Bureaucratic Process Causes Uncertainty, “Gut-wrenching” Concern for Entrepreneur
Meet Darren Borodin, owner of DKMI Best Hot Dogs.
Some of you may know the mild-mannered, soft-spoken hot dog vendor that has tended to the appetites of city-slickers, county residents and workers for the past three and a half years. In the very near future, Mr. Borodin’s business may no longer be in operation.
Due to the City of York’s arbitrary and unnecessarily complicated street vendor licensing schemes, DKMI Best Hot Dogs does not know its future. Through no fault of his own, and by no action or condition of the marketplace, Mr. Borodin’s business venture may come to an abrupt end – by the simple stroke of a bureaucrat’s pen.
City officials have not updated the public or Mr. Borodin as to when, if or how his street vending license will be renewed, plaguing DKMI Best Hot Dogs with a government imposed uncertainty and inability to project business plans into the future.
From what we have been able to gather through the city’s suffocating mobile food vendor committee process, an artificially low number of licenses will be auctioned off to the highest bidder; creating a commercial environment ripe for corruption, crony capitalism and influence peddling. The York LP believes licenses should be granted freely, absent from artificial scarcity and prohibitive pricing which do nothing to foster competition but instead allow government to usurp the mandates of the actual and proper marketplace. Consumers and consumers alone should determine whether or not a business succeeds or fails, not government meddling. In this case, the government’s extreme stance on entrepreneurs threatens small businesses from ever getting started, let alone continuously operate.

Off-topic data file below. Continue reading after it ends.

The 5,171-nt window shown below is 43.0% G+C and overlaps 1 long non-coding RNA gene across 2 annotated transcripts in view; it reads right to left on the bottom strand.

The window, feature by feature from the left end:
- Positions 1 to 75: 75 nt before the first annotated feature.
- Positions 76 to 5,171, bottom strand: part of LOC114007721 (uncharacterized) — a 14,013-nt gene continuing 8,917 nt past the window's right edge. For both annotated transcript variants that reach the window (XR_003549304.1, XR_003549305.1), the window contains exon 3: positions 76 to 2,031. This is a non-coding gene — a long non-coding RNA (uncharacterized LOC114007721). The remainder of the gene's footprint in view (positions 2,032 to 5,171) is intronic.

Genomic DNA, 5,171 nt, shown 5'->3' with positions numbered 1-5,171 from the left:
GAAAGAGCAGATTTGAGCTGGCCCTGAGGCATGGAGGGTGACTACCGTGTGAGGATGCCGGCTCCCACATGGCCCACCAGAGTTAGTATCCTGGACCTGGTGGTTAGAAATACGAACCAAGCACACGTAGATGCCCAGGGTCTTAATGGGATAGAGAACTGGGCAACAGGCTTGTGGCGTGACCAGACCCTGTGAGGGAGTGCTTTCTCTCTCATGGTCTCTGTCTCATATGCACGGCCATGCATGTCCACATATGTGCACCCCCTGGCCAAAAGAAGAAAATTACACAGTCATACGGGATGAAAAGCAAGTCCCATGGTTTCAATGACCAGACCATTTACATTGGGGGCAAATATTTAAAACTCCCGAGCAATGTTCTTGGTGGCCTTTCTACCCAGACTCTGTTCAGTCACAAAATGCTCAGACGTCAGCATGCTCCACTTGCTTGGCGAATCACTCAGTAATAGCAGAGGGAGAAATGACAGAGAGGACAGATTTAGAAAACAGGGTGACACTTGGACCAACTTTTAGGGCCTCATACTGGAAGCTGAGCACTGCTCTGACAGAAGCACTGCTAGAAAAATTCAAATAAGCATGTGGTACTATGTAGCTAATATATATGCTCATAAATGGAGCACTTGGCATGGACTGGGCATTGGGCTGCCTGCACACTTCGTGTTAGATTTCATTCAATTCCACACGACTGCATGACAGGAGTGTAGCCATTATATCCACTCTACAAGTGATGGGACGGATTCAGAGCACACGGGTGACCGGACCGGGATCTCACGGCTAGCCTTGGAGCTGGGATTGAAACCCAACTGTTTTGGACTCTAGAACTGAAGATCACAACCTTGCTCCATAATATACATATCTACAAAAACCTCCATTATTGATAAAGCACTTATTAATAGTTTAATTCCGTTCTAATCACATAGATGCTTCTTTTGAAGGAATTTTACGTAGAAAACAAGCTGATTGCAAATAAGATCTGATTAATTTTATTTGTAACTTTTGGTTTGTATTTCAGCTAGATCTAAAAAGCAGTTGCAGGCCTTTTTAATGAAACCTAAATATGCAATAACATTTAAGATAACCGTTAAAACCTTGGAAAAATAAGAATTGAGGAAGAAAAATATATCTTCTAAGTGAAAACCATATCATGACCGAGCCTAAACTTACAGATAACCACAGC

Stand Up for Justice
The York County Libertarian Party salutes Mr. Borodin of DKMI Best Hot Dogs for being a model entrepreneur and custodian of the city’s Continental Square during the last three and a half years. Mr. Borodin’s presence on the Square has contributed to a wonderful sense of community; he openly welcomes competition, calling it ‘exciting’. His humble approach and perseverance as he navigates through the city’s cold, bureaucratic nightmare should be commended by us all.
Please join us at the next mobile food vendor committee meeting – June 17th, 4p in the Pullo Conference Room at City Hall as we make a call for the city to end its discriminatory treatment of street vendors and allow entrepreneurs like Mr. Borodin to make a living, free of undue government interference and stress.